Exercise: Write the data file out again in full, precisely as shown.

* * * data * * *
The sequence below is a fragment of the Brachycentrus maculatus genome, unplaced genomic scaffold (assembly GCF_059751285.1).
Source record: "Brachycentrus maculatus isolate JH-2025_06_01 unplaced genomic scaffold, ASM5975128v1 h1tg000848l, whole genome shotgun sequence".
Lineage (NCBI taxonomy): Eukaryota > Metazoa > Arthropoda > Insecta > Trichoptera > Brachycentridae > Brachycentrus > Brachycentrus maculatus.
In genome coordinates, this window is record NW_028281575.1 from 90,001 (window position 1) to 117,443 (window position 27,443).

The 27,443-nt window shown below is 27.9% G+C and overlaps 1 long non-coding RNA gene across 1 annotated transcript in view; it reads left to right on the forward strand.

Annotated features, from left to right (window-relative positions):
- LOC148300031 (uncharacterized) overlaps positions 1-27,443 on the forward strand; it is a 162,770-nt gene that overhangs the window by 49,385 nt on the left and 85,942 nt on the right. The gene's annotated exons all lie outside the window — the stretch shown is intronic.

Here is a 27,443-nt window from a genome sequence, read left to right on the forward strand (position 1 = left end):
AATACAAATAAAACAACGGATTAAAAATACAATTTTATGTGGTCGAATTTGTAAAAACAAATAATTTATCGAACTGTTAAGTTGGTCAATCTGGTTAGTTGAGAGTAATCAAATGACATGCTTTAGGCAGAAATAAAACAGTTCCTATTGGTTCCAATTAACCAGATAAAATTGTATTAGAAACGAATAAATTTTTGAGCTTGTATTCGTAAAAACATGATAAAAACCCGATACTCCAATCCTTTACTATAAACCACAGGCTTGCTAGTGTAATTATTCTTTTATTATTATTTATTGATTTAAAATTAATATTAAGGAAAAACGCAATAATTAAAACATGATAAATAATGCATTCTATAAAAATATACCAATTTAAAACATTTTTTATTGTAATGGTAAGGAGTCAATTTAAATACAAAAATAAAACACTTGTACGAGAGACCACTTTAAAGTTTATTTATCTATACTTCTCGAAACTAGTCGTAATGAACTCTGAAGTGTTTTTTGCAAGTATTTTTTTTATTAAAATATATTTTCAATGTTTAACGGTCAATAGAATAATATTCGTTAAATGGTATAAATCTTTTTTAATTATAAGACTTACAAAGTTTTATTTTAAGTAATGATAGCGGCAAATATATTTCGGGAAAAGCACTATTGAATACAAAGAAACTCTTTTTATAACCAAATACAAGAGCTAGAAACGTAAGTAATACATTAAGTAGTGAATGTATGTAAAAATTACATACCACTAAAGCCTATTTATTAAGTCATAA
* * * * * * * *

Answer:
The sequence below is a fragment of the Brachycentrus maculatus genome, unplaced genomic scaffold (assembly GCF_059751285.1).
Source record: "Brachycentrus maculatus isolate JH-2025_06_01 unplaced genomic scaffold, ASM5975128v1 h1tg000848l, whole genome shotgun sequence".
Lineage (NCBI taxonomy): Eukaryota > Metazoa > Arthropoda > Insecta > Trichoptera > Brachycentridae > Brachycentrus > Brachycentrus maculatus.
In genome coordinates, this window is record NW_028281575.1 from 90,001 (window position 1) to 117,443 (window position 27,443).

The 27,443-nt window shown below is 27.9% G+C and overlaps 1 long non-coding RNA gene across 1 annotated transcript in view; it reads left to right on the forward strand.

Annotated features, from left to right (window-relative positions):
- LOC148300031 (uncharacterized) overlaps positions 1-27,443 on the forward strand; it is a 162,770-nt gene that overhangs the window by 49,385 nt on the left and 85,942 nt on the right. The gene's annotated exons all lie outside the window — the stretch shown is intronic.

Here is a 27,443-nt window from a genome sequence, read left to right on the forward strand (position 1 = left end):
AATACAAATAAAACAACGGATTAAAAATACAATTTTATGTGGTCGAATTTGTAAAAACAAATAATTTATCGAACTGTTAAGTTGGTCAATCTGGTTAGTTGAGAGTAATCAAATGACATGCTTTAGGCAGAAATAAAACAGTTCCTATTGGTTCCAATTAACCAGATAAAATTGTATTAGAAACGAATAAATTTTTGAGCTTGTATTCGTAAAAACATGATAAAAACCCGATACTCCAATCCTTTACTATAAACCACAGGCTTGCTAGTGTAATTATTCTTTTATTATTATTTATTGATTTAAAATTAATATTAAGGAAAAACGCAATAATTAAAACATGATAAATAATGCATTCTATAAAAATATACCAATTTAAAACATTTTTTATTGTAATGGTAAGGAGTCAATTTAAATACAAAAATAAAACACTTGTACGAGAGACCACTTTAAAGTTTATTTATCTATACTTCTCGAAACTAGTCGTAATGAACTCTGAAGTGTTTTTTGCAAGTATTTTTTTTATTAAAATATATTTTCAATGTTTAACGGTCAATAGAATAATATTCGTTAAATGGTATAAATCTTTTTTAATTATAAGACTTACAAAGTTTTATTTTAAGTAATGATAGCGGCAAATATATTTCGGGAAAAGCACTATTGAATACAAAGAAACTCTTTTTATAACCAAATACAAGAGCTAGAAACGTAAGTAATACATTAAGTAGTGAATGTATGTAAAAATTACATACCACTAAAGCCTATTTATTAAGTCATAA